Over the last few years the use of pop culture in magickal practices has grown by leaps and bounds.  As pop culture magick practices grow, becoming more widely accepted and practiced, so does the the need for more cohesive systems for sharing and deepening those practices.  In Pop Culture Systems: How to Create Your Own Pop Culture Magic System, Taylor Ellwood outlines some of the many ways that a practitioner can draw upon pop culture to create a coherent and powerful magickal system. 

Pop Culture Systems aims to help the experienced practitioner take disparate one-off pop culture practices in a particular pop culture universe and combine them to create a fully developed system of magick.  Ellwood defines a system of magic as: “a series of processes and techniques developed by a magician for the purposes of connecting with the divine (in whatever form the divine shows up) and for turning possibilities into reality.  The system is used to organize these processes and techniques so that they can be shared with other people, either through books (such as this one) or through classes or in-person transmission.” (p. 19)  The beginning of the book covers how to choose the pop culture universe you want to work with and the various elements within that universe that would be specifically incorporated into magick.  For example, if a practitioner felt pulled to work with the Firefly universe they would need to examine what resonated with them and why, and how that might harmonize with magickal practices, as well as ways canon behaviors and ideologies might clash with magickal goals. 

The middle of the book goes into the details of creating your own system.  This is done largely by mapping characters, tools, symbols, locations, and other elements of the chosen pop culture, to magickal correspondences or mechanisms in existing magickal systems.  For example a practitioner wanting to work with the Harry Potter universe might map the four Hogwarts houses to the four elements, or someone wanting to work with the Dresden Files universe might map the main characters onto the traditional eight sabbats.  This part of the book also touches on ways to create a system based on systems of magic in fiction and gaming mechanics.  Ellwood emphasizes that once correspondences have been mapped the practitioner must do meditations, pathworkings, and small magickal tests to make sure the correspondences hold true in practice. 

The end of the book examines some of the reasons and ways a practitioner might choose to share their system.  Some of the reasons cited include being able to solicit outside feedback, deepening practices collaboratively, and having a way for your system to live on beyond the practitioner’s own personal practice.  Ellwood suggests reaching out to mundane fandoms, beyond known magickal practitioners, as a way of sharing a system.  The book concludes with a few essays from other pop culture practitioners giving their take on pop culture systems.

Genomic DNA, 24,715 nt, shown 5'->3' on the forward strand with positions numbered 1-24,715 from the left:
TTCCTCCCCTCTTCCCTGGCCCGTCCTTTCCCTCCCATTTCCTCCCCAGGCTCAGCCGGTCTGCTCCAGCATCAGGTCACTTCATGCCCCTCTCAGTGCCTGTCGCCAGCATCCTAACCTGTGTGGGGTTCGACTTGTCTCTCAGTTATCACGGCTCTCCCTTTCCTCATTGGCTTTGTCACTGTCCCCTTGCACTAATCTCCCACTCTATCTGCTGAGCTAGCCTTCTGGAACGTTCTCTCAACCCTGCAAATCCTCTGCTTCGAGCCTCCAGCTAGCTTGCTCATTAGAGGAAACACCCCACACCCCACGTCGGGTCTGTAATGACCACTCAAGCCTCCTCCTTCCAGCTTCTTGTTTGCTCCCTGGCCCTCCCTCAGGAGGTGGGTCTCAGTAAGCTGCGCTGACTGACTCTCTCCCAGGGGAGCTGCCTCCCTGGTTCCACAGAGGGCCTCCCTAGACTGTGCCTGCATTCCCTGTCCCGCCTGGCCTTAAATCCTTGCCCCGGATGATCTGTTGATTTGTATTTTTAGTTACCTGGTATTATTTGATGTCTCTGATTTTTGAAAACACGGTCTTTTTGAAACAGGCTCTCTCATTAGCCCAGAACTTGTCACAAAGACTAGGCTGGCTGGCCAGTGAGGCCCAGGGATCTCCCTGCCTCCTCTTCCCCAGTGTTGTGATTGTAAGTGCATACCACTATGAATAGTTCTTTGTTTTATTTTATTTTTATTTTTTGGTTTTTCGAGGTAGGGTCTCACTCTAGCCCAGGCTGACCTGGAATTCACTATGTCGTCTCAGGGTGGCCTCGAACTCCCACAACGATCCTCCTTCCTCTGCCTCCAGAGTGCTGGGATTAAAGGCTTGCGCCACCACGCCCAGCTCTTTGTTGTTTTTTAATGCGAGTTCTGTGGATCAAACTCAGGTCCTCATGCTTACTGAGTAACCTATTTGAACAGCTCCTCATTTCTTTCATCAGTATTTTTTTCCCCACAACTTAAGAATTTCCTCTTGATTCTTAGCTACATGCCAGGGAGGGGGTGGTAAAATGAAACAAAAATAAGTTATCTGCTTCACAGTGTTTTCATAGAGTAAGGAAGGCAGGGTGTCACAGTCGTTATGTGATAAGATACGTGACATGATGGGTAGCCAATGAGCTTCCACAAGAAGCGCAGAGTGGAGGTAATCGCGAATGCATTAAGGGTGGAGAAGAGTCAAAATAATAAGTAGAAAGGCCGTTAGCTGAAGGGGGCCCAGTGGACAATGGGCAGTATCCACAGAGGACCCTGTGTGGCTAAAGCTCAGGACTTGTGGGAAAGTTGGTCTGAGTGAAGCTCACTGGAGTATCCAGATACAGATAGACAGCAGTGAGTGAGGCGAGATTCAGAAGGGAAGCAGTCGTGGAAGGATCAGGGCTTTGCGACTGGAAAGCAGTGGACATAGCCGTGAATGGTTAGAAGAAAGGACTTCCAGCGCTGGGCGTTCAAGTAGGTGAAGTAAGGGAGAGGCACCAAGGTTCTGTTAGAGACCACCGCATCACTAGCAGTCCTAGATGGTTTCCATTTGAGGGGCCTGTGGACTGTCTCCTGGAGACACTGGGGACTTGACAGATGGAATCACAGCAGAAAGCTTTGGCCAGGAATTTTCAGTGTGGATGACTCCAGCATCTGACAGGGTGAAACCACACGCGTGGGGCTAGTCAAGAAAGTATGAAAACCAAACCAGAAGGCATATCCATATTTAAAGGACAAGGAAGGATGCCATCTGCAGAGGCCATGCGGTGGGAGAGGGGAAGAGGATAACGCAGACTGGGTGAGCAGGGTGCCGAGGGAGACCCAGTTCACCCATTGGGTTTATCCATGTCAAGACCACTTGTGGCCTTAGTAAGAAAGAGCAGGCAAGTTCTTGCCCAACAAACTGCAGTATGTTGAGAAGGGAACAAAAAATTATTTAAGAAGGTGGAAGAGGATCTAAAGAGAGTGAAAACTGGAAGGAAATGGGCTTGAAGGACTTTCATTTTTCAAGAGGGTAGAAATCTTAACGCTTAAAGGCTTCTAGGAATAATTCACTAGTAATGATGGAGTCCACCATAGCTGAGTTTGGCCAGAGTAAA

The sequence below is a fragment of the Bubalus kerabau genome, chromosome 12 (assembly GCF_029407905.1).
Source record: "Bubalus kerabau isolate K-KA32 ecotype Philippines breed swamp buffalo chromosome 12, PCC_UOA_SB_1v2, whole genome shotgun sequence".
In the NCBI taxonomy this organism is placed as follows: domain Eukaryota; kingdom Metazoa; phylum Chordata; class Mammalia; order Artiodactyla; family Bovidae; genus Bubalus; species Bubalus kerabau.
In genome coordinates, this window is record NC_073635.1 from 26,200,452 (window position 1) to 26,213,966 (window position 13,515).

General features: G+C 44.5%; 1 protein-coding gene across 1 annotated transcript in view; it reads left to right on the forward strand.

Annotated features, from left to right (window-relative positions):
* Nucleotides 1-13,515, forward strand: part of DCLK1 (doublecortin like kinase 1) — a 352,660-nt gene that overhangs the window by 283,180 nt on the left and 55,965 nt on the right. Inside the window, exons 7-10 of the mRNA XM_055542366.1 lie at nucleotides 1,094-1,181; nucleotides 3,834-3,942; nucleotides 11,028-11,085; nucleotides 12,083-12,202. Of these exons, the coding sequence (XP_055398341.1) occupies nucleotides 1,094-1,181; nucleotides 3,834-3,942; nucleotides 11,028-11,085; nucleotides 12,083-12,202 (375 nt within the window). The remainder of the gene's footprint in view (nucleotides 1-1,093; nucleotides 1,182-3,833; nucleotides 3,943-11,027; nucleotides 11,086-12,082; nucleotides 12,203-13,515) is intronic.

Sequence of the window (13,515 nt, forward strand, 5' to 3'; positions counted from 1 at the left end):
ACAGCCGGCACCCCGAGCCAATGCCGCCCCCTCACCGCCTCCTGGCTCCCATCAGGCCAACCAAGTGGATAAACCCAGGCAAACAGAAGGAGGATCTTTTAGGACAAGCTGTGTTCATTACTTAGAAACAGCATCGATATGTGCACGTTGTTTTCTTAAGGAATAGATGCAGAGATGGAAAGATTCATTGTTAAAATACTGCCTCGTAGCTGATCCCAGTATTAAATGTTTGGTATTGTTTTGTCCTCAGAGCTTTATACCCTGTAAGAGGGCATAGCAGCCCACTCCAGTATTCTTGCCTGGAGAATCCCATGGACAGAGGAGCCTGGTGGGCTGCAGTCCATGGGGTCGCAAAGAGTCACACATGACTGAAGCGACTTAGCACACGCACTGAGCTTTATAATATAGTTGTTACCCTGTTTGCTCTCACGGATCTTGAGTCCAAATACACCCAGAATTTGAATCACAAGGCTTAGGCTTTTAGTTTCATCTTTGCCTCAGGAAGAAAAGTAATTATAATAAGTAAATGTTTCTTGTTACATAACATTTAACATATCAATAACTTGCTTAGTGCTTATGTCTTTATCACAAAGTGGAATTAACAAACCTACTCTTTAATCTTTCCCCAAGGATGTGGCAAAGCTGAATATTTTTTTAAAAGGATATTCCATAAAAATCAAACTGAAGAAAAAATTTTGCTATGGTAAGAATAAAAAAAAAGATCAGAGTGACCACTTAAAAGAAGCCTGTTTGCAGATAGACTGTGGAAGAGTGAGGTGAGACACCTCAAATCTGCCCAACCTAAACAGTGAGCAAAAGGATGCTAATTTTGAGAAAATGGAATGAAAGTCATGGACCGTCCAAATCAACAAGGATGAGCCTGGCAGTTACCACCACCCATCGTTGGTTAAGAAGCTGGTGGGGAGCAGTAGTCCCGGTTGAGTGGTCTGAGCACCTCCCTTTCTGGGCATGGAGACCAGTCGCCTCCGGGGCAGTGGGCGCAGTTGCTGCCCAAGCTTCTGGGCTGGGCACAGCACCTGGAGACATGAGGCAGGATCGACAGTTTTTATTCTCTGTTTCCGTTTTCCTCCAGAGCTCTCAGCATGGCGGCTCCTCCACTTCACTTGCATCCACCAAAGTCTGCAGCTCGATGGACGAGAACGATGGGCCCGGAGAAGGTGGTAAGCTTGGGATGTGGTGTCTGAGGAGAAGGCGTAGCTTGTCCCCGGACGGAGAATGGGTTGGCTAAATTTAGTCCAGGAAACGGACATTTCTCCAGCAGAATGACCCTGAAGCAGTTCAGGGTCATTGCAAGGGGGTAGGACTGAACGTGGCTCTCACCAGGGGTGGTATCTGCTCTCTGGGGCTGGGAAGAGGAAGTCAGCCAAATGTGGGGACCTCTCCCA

Pop Culture Systems gives the reader a quick and easily understandable overview of how to create a system of magick based on a pop culture universe.  One of the book’s strengths is its use of a wide variety of fandoms in concrete examples to illustrate the core concepts.  With example taken from everything from Lord of the Rings to Teenage Mutant Ninja Turtles, there is something to resonate with almost everyone.  Further, while most of the methods discussed seem fairly common sense once read, they’re not necessarily things that would occur to the average practitioner on their own.  Ellwood effectively addresses a lot of the complications and stumbling blocks a practitioner can face developing their own magickal system, saving the reader a lot of unnecessary trial and error.  While solidly aimed at the experienced practitioner, this book can be enjoyed by newer folks with an eye to prioritizing what they learn and how to begin putting together some of the foundational pieces of a pop culture practice. 

For me, there were two main drawbacks to this work.  First, the writing style is somewhat repetitive.  Ellwood goes over the main concepts many times, and while some repetition is helpful for memory retention it does grow stale.  Second, Pop Culture Systems focuses exclusively on systems based on a single pop culture universe.  Most of the pop culture practitioners I know work across multiple fandoms, and while the core concepts of the book can be applied to a multi-fandom practice with a little tweaking it’s never addressed.  These drawbacks are fairly minor and don’t take away from the validity of the core content.

Overall I would recommend Pop Culture Systems for experienced pop culture practitioners looking to deepen their practices within a specific fandom/universe or those wishing to include others in their practice.  The book is a quick and easy read that gets the reader thinking and asking the questions they’ll need to answer to create their own magickal system.  If you’re looking to create a system of magick that is all your own and includes the pop culture you love, this is a great place to start.